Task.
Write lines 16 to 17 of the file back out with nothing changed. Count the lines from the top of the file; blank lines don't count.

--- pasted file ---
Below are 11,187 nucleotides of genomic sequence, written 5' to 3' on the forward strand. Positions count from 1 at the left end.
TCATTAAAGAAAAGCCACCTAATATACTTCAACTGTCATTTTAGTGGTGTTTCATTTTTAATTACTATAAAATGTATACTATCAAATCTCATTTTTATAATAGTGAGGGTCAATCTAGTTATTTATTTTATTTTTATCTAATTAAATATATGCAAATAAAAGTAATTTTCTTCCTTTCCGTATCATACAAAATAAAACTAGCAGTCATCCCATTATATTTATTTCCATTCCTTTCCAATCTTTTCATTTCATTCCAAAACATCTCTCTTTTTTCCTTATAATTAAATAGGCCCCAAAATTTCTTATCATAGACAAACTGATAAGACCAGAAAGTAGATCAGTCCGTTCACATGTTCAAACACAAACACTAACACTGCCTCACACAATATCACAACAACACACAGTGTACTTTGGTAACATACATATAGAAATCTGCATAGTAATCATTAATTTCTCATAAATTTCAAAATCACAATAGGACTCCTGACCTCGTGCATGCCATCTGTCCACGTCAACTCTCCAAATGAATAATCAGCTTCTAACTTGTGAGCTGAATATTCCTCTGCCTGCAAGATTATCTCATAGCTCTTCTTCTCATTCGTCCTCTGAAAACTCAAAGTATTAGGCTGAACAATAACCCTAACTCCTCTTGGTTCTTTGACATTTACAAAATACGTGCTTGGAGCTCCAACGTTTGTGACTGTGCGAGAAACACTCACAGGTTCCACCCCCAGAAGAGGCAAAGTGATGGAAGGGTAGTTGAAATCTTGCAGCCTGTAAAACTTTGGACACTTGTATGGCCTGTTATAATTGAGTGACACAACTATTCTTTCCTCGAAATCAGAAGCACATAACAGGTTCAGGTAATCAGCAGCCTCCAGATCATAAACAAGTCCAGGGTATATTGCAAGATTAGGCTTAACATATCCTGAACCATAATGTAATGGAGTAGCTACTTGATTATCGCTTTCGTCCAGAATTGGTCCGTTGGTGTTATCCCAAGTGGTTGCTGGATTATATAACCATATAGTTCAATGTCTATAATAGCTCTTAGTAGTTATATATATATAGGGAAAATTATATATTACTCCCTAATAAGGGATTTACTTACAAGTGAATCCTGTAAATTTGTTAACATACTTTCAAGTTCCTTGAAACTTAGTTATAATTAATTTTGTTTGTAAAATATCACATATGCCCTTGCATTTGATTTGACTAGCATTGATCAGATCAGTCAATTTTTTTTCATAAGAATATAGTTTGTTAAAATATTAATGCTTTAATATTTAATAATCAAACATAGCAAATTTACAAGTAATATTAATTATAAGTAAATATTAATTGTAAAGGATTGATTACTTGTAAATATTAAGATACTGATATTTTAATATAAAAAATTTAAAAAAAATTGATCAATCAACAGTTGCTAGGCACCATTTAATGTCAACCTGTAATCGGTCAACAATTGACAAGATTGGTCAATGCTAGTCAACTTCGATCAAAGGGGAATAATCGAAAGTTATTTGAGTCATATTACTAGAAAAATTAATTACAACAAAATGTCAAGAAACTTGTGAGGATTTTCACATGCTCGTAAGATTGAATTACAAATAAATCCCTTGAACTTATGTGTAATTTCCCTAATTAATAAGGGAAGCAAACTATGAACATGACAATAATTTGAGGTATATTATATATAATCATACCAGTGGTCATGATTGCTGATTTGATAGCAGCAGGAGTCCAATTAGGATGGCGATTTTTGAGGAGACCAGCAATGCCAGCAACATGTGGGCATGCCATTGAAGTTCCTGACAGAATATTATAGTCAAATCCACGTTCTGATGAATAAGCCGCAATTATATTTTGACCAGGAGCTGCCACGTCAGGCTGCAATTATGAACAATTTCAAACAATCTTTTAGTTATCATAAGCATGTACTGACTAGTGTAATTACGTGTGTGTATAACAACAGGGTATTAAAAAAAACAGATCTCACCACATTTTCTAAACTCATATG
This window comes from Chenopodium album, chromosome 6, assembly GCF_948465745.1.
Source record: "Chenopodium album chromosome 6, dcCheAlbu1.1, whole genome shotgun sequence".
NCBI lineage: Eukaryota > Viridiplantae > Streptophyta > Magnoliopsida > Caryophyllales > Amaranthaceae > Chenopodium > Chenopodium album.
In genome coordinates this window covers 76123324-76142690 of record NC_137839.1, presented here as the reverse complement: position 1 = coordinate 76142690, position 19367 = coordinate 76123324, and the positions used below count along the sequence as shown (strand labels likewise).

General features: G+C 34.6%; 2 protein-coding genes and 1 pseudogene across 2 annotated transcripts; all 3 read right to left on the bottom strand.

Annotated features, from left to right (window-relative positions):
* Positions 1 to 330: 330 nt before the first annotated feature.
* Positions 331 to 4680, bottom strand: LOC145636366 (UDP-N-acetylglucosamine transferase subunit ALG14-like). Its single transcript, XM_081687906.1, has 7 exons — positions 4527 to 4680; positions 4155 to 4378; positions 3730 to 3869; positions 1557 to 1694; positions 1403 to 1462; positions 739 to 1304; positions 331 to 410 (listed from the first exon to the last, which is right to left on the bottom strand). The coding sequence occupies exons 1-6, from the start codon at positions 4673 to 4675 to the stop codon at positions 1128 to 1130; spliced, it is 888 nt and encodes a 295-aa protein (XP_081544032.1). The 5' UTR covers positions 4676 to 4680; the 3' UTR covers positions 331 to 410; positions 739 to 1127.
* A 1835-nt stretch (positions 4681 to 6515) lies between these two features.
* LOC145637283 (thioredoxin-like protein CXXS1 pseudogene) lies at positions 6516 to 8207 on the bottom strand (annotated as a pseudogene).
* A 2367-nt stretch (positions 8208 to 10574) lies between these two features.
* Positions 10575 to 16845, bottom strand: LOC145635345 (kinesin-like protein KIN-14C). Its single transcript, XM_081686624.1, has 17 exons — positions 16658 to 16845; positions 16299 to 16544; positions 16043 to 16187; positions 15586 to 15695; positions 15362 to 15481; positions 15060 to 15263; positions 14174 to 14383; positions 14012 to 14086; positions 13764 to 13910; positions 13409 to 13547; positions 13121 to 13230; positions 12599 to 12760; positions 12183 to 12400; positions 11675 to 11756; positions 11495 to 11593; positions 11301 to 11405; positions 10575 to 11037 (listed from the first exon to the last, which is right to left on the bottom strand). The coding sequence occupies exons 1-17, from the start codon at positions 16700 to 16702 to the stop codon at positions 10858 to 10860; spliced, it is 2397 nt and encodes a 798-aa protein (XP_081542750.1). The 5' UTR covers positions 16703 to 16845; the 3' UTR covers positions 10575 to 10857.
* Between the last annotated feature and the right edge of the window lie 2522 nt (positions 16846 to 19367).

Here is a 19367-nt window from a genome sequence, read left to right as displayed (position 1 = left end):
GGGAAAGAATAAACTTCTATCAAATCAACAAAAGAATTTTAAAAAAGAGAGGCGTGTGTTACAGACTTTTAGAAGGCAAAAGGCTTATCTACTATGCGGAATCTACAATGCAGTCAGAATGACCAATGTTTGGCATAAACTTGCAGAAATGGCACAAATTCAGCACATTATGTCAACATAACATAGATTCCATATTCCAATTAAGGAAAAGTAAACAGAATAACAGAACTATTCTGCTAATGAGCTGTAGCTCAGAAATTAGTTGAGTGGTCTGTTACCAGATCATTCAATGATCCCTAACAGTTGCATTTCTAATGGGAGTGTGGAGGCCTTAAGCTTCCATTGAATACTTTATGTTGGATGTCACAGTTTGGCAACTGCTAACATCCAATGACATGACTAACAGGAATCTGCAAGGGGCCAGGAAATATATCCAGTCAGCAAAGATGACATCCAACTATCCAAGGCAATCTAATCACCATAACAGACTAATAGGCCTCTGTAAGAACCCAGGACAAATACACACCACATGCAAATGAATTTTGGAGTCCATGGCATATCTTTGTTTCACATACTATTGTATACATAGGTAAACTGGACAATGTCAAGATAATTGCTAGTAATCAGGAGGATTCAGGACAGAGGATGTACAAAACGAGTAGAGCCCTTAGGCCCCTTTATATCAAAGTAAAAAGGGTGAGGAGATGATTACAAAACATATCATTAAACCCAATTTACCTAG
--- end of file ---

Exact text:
Here is a 19367-nt window from a genome sequence, read left to right as displayed (position 1 = left end):
GGGAAAGAATAAACTTCTATCAAATCAACAAAAGAATTTTAAAAAAGAGAGGCGTGTGTTACAGACTTTTAGAAGGCAAAAGGCTTATCTACTATGCGGAATCTACAATGCAGTCAGAATGACCAATGTTTGGCATAAACTTGCAGAAATGGCACAAATTCAGCACATTATGTCAACATAACATAGATTCCATATTCCAATTAAGGAAAAGTAAACAGAATAACAGAACTATTCTGCTAATGAGCTGTAGCTCAGAAATTAGTTGAGTGGTCTGTTACCAGATCATTCAATGATCCCTAACAGTTGCATTTCTAATGGGAGTGTGGAGGCCTTAAGCTTCCATTGAATACTTTATGTTGGATGTCACAGTTTGGCAACTGCTAACATCCAATGACATGACTAACAGGAATCTGCAAGGGGCCAGGAAATATATCCAGTCAGCAAAGATGACATCCAACTATCCAAGGCAATCTAATCACCATAACAGACTAATAGGCCTCTGTAAGAACCCAGGACAAATACACACCACATGCAAATGAATTTTGGAGTCCATGGCATATCTTTGTTTCACATACTATTGTATACATAGGTAAACTGGACAATGTCAAGATAATTGCTAGTAATCAGGAGGATTCAGGACAGAGGATGTACAAAACGAGTAGAGCCCTTAGGCCCCTTTATATCAAAGTAAAAAGGGTGAGGAGATGATTACAAAACATATCATTAAACCCAATTTACCTAG